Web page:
The Swiss government has taken the stage in a multi-annual process to reach a general partnership agreement with the EU, in a move that could have far-reaching consequences for the economic relations of the two sides.
The Swiss Federal Council said it was breaking off negotiations with Brussels aimed at agreeing an institutional framework with the EU, citing “substantial differences” between the two sides. However, he added that he wanted to keep in place his existing web of offers.
The move led to a rapid rebuke by the European Commission, which prevented an inevitable deterioration of cooperation.
“Without this agreement, this modernization of our relationship will not be possible and our bilateral agreements will inevitably grow old,” the commission said in a statement. For the EU, the agreement was “essential for the conclusion of any future agreements regarding Switzerland’s participation. [in] the single market ”.
The state of EU-Switzerland relations has been a long-standing source of frustration in Brussels, which has invested hundreds of hours in negotiations in years of talks dating back to May 2014.
The relationship, which allows Switzerland a deep integration into the EU’s single market, is different from the status of any other country and dates back to the early 1970s. It is based on around 120 sector-specific agreements, rather than a general agreement such as membership of the European Economic Area.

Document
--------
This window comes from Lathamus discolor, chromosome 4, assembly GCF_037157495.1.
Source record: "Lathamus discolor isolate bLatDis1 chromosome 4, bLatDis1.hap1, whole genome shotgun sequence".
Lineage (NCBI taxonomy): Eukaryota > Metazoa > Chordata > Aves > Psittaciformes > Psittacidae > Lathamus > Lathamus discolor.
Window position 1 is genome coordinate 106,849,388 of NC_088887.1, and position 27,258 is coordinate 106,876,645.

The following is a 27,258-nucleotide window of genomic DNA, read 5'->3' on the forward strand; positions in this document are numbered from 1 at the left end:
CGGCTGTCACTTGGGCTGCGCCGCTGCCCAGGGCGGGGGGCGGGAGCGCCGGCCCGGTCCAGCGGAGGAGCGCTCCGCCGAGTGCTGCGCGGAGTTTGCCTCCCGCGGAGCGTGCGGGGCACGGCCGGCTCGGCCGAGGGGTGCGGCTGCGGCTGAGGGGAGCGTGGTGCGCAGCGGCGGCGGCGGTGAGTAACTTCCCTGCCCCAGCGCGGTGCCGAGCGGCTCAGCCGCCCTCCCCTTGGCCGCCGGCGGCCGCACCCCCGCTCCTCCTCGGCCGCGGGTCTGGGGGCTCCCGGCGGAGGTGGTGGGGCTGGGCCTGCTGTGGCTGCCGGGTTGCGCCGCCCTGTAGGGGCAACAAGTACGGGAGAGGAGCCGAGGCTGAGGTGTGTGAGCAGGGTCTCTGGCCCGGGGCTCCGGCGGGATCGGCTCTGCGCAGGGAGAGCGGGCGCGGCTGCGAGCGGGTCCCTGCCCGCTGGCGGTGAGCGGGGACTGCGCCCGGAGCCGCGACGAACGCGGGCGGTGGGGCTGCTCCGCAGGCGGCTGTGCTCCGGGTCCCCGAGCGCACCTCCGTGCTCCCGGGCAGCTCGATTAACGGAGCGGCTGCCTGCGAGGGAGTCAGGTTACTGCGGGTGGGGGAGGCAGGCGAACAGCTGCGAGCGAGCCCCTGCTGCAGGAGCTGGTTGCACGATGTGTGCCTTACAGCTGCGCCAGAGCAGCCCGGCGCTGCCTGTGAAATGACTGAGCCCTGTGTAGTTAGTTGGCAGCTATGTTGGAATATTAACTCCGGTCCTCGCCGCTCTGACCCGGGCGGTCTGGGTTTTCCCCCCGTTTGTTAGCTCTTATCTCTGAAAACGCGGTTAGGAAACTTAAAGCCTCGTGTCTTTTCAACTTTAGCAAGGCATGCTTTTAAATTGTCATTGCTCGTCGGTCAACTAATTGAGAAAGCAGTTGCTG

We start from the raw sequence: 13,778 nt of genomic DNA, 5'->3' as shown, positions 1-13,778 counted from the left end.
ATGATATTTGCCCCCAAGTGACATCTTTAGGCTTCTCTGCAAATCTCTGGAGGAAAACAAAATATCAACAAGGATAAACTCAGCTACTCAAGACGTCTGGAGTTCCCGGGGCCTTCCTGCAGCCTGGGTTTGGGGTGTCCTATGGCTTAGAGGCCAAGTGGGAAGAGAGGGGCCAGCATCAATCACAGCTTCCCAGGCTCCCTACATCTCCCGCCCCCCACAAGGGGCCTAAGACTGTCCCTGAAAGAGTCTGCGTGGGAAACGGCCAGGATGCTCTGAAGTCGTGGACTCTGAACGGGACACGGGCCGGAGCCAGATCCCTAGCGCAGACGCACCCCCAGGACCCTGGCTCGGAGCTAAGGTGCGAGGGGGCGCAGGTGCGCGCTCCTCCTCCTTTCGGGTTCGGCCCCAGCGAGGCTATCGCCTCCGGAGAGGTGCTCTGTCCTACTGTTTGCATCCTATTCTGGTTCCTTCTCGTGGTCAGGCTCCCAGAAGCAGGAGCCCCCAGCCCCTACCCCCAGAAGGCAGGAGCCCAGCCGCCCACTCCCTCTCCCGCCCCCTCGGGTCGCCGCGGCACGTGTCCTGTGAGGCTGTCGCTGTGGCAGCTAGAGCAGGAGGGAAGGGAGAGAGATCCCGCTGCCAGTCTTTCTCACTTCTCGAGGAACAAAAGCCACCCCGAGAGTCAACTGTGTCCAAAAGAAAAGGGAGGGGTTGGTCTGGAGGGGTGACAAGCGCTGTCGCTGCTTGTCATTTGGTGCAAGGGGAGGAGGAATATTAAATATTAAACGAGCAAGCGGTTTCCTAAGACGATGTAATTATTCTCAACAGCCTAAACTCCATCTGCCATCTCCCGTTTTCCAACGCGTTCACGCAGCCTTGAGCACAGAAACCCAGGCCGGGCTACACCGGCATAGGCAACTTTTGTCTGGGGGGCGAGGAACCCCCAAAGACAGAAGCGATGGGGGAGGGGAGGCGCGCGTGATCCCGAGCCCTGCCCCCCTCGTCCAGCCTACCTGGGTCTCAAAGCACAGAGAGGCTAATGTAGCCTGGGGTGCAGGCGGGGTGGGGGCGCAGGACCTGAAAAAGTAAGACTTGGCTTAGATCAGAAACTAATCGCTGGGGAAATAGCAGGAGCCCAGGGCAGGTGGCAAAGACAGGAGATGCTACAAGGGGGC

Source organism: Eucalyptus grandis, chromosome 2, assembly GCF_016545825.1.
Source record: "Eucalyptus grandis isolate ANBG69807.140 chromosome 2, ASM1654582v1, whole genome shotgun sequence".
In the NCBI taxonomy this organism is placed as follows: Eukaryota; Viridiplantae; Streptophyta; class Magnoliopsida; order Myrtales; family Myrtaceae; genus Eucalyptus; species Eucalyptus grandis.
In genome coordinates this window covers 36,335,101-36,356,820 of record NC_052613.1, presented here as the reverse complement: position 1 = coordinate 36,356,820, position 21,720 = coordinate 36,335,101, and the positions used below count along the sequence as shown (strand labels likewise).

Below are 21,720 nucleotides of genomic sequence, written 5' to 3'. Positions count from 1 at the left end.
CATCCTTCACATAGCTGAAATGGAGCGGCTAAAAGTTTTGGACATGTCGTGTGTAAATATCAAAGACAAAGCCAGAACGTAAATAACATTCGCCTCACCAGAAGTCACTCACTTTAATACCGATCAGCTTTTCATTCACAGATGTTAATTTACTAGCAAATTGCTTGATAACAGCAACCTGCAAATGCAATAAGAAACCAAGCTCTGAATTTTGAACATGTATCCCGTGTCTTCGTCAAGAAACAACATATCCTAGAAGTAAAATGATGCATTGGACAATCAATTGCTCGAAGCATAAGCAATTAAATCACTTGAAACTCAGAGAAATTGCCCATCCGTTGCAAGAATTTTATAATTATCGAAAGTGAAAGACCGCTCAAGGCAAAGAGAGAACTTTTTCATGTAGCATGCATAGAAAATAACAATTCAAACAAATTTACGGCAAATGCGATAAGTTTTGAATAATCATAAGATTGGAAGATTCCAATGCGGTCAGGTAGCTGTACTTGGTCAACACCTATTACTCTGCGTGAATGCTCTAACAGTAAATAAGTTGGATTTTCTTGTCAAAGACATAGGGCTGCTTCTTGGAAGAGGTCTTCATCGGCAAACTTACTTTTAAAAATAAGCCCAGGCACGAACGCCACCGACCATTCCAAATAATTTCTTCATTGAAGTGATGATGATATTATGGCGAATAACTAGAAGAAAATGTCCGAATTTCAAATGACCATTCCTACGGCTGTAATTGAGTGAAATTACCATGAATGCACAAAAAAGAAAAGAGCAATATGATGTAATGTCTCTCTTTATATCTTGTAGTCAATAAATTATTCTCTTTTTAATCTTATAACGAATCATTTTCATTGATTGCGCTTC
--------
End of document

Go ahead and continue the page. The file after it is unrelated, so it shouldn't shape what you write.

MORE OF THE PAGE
The desire to revise the agreements it has become more urgent after Brexit because of concerns in the European Union that the UK might take the Swiss model as proof that it should be able to reap the benefits of the single market by remaining outside the formal structures of the EU.
The EU’s goals in the talk to Switzerland it included the creation of a stronger mechanism to resolve disputes.
In a statement Wednesday, Swiss ministers insisted that the country remain firmly engaged in the “bilateral route” in the two-party relationship, calling for a “structured political dialogue to strengthen our cooperation”. Switzerland is the EU’s fourth largest trading partner in goods and the third largest in services, the Swiss government said in a statement.
But there was deep frustration in Brussels that Bern had decided to wipe out years of negotiations.
In recent weeks, included during a visit to Brussels by Guy Parmelin, president of the Swiss Confederation, it had become increasingly clear that Berne had little appetite for ratifying the agreement. In an interview earlier this month, the EU ambassador to Switzerland, Petros Mavromichalis, warned that the dying negotiations were “the chronicle of a predicted death”.
At a press conference Wednesday, Parmelin said the two sides were “starting a new chapter” in their relationship “which we hope will be fruitful.”
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The Swiss side had called for cuts in three areas of the agreement: freedom of movement, social benefits and wages for EU workers in Switzerland, and state aid rules. EU officials said the demands were unacceptable because they were the central areas of any agreement on access to the single market.
The persistent failure of the EU and Switzerland to sign an agreement has already had consequences in recent years: Swiss stock exchanges have lost the rights to serve EU customers and, more recently, authorizations. crucial regulations that allow the sale of medical devices made and verified in Switzerland. in the EU it has been threatened.